The official student newspaper of University of Wisconsin-Eau Claire since 1923.

The Spectator

The official student newspaper of University of Wisconsin-Eau Claire since 1923.

The Spectator

The official student newspaper of University of Wisconsin-Eau Claire since 1923.

The Spectator

    Vampires, rodents, Shakespeare oh my!

    Junior Dan Plaza said he does not usually attend plays, but he was impressed with and enjoyed National Players’ performance of Bram Stoker’s “Dracula.”

    The mystery and melodrama of the classic story took the stage in Zorn Arena Wednesday night when National Players performed as part of The Artists Series.

    Along with “Dracula,” National Players is also putting on a production of Shakespeare’s “The Taming of the Shrew” tonight.

    Around since 1949, National Players, based in Olney, Ma., holds auditions all over the country each year, general manager Bill Gillett said.

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    Composed of 12 members, most of whom are one to three years out of college, the group will entertain audiences with two very different performances.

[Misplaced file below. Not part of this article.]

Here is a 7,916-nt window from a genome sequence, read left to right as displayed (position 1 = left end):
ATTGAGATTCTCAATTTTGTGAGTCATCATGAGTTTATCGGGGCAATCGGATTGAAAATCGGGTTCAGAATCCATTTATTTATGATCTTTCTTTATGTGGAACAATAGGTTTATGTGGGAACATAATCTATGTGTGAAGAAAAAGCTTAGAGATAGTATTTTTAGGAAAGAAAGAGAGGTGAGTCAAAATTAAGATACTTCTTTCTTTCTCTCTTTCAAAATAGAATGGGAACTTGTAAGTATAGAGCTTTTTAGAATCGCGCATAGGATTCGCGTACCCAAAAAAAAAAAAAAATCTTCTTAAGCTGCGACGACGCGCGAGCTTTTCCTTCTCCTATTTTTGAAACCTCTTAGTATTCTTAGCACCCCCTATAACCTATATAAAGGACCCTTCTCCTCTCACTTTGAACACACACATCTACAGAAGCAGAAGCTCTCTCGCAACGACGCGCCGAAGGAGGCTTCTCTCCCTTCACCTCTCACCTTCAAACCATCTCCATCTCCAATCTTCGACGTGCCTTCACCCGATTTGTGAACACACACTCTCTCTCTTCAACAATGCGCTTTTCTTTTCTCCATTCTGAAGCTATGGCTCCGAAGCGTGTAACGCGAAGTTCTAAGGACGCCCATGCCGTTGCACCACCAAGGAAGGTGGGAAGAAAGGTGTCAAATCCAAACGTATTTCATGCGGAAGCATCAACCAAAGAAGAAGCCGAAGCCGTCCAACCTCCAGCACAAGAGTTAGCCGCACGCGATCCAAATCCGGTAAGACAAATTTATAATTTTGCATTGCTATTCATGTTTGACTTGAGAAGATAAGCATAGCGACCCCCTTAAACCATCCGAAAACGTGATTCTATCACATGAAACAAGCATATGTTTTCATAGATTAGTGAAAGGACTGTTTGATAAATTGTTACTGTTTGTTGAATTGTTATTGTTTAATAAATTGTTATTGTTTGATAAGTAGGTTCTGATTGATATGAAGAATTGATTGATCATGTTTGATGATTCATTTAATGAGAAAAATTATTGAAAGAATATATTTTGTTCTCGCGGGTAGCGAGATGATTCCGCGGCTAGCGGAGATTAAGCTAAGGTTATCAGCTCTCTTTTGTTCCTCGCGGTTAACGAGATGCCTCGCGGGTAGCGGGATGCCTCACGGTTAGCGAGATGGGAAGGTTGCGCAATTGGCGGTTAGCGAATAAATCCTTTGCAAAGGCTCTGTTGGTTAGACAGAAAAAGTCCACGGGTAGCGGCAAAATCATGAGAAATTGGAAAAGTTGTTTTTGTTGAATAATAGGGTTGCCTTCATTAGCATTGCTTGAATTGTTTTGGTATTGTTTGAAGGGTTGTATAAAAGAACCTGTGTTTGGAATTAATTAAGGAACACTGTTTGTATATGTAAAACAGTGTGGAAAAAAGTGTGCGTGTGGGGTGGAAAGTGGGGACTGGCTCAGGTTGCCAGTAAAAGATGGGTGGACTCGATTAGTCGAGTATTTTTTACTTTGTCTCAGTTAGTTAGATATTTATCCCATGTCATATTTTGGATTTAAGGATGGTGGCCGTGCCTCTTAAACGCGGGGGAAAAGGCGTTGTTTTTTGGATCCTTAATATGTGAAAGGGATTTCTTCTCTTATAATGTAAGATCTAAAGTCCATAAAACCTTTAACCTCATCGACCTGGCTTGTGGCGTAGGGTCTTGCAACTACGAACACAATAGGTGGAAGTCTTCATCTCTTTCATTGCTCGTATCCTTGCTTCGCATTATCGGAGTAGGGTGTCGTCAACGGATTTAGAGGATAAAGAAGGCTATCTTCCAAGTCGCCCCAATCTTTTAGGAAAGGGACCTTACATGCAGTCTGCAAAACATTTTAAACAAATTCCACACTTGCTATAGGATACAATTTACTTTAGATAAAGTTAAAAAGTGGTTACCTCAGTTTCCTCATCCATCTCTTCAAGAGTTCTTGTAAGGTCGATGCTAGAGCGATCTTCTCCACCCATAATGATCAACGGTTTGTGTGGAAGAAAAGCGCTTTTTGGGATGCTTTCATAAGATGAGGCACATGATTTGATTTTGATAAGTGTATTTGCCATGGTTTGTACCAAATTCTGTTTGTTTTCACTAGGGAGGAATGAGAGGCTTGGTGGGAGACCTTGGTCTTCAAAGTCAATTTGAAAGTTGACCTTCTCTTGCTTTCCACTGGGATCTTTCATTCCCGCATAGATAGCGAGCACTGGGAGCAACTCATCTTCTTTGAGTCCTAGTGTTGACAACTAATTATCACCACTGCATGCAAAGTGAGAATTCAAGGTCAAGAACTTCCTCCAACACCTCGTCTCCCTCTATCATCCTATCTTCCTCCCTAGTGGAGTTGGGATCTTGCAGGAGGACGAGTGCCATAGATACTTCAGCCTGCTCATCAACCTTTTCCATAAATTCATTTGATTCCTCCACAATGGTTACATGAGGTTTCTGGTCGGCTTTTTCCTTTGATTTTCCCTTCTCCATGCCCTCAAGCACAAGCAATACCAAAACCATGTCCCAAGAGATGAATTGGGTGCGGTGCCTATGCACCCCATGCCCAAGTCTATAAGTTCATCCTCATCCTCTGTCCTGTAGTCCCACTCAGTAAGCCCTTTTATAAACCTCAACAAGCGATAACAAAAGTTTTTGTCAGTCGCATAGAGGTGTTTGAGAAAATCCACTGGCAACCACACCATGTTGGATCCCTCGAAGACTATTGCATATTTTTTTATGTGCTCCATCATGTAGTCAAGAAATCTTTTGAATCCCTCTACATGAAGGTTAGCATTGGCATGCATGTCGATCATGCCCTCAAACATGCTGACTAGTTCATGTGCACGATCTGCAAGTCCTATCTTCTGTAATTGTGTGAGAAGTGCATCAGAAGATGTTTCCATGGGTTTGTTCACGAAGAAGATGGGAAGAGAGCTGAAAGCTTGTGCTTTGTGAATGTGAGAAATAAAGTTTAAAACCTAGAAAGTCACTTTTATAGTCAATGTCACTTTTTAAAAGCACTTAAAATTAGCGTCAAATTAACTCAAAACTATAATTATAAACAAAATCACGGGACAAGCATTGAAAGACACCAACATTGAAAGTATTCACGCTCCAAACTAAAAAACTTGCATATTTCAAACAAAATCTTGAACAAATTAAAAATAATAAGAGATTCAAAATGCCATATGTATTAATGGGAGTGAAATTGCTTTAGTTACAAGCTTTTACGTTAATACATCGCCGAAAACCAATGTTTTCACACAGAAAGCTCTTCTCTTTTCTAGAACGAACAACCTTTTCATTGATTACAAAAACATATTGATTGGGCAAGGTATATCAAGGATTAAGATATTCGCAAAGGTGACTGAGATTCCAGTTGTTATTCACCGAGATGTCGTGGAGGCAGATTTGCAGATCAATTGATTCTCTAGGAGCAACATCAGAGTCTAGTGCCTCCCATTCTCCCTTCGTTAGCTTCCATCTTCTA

UW-Eau Claire’s Arts and Events Coordinator Jennifer Brockpahler said she is very excited to get the chance to work with National Players and is happy the Artists Series is able to present two titles rather than one.

    Gillett said “Dracula” was a lot of fun to perform. “It’s such an age old story that everyone knows,” he said.

    “Hopefully what we’ve done is create a thrill ride,” he said.

    He said it is almost funny at times, but at the same time the age-old evil of Dracula is present.

    Plaza said he was not expecting all of the humor but was impressed with it. Also, he said most of the characters had accents and thought they did nice jobs with them.

    Freshman Danielle Cottor said while she was not scared by the performance, the play did present a creepy atmosphere. The aspect she was most impressed with was the scenery.

    “It was pretty creative that we could see through the (bookshelves) once in a while and see Dracula behind it,” Cottor said.
    Plaza agreed, adding that the transparent bookshelves added to the suspense.

    “The Taming of the Shrew,” one of Shakespeare’s slap-stick comedies, will be performed in a more modernized way.

    Set in the late 1950s, the era helps the play communicate better to modern audiences but at the same time keep the silliness, Gillett said.

    They haven’t changed the Shakespearian language but just the period and costumes to show Shakespeare can be done in any setting and still be appropriate, Brockpahler said.

    One thing Gillett said is different about the group is the fact they are a self-contained company, meaning the actors and actresses load in the sets, costumes and sound equipment themselves, without the help of a crew.

    “This is really the truest nature of a Shakespearian company,” Gillett said, “and they’re all very talented.”

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    Vampires, rodents, Shakespeare oh my!